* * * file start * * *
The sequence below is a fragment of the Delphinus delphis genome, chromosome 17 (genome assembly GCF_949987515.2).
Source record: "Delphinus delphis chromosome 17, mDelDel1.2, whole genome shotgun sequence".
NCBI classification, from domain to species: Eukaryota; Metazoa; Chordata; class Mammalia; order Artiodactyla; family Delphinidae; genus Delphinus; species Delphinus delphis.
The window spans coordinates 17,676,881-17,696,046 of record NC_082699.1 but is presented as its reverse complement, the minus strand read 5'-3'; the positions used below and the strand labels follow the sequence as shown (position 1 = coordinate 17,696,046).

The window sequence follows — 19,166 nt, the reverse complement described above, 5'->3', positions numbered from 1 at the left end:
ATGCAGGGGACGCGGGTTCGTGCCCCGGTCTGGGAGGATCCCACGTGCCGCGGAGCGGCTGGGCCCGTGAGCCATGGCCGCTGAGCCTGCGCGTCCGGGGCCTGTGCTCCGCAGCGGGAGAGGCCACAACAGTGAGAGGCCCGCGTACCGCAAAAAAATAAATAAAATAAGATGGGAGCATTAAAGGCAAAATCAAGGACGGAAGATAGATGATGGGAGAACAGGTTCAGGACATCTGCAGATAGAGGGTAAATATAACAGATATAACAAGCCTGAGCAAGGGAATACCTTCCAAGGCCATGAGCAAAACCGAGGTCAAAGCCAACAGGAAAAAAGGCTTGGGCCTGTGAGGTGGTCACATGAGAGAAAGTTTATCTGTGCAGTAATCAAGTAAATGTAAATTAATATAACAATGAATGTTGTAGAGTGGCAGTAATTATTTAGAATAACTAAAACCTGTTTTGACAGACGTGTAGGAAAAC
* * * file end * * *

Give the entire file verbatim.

The sequence below is a fragment of the Delphinus delphis genome, chromosome 17 (genome assembly GCF_949987515.2).
Source record: "Delphinus delphis chromosome 17, mDelDel1.2, whole genome shotgun sequence".
NCBI classification, from domain to species: Eukaryota; Metazoa; Chordata; class Mammalia; order Artiodactyla; family Delphinidae; genus Delphinus; species Delphinus delphis.
The window spans coordinates 17,676,881-17,696,046 of record NC_082699.1 but is presented as its reverse complement, the minus strand read 5'-3'; the positions used below and the strand labels follow the sequence as shown (position 1 = coordinate 17,696,046).

The window sequence follows — 19,166 nt, the reverse complement described above, 5'->3', positions numbered from 1 at the left end:
ATGCAGGGGACGCGGGTTCGTGCCCCGGTCTGGGAGGATCCCACGTGCCGCGGAGCGGCTGGGCCCGTGAGCCATGGCCGCTGAGCCTGCGCGTCCGGGGCCTGTGCTCCGCAGCGGGAGAGGCCACAACAGTGAGAGGCCCGCGTACCGCAAAAAAATAAATAAAATAAGATGGGAGCATTAAAGGCAAAATCAAGGACGGAAGATAGATGATGGGAGAACAGGTTCAGGACATCTGCAGATAGAGGGTAAATATAACAGATATAACAAGCCTGAGCAAGGGAATACCTTCCAAGGCCATGAGCAAAACCGAGGTCAAAGCCAACAGGAAAAAAGGCTTGGGCCTGTGAGGTGGTCACATGAGAGAAAGTTTATCTGTGCAGTAATCAAGTAAATGTAAATTAATATAACAATGAATGTTGTAGAGTGGCAGTAATTATTTAGAATAACTAAAACCTGTTTTGACAGACGTGTAGGAAAAC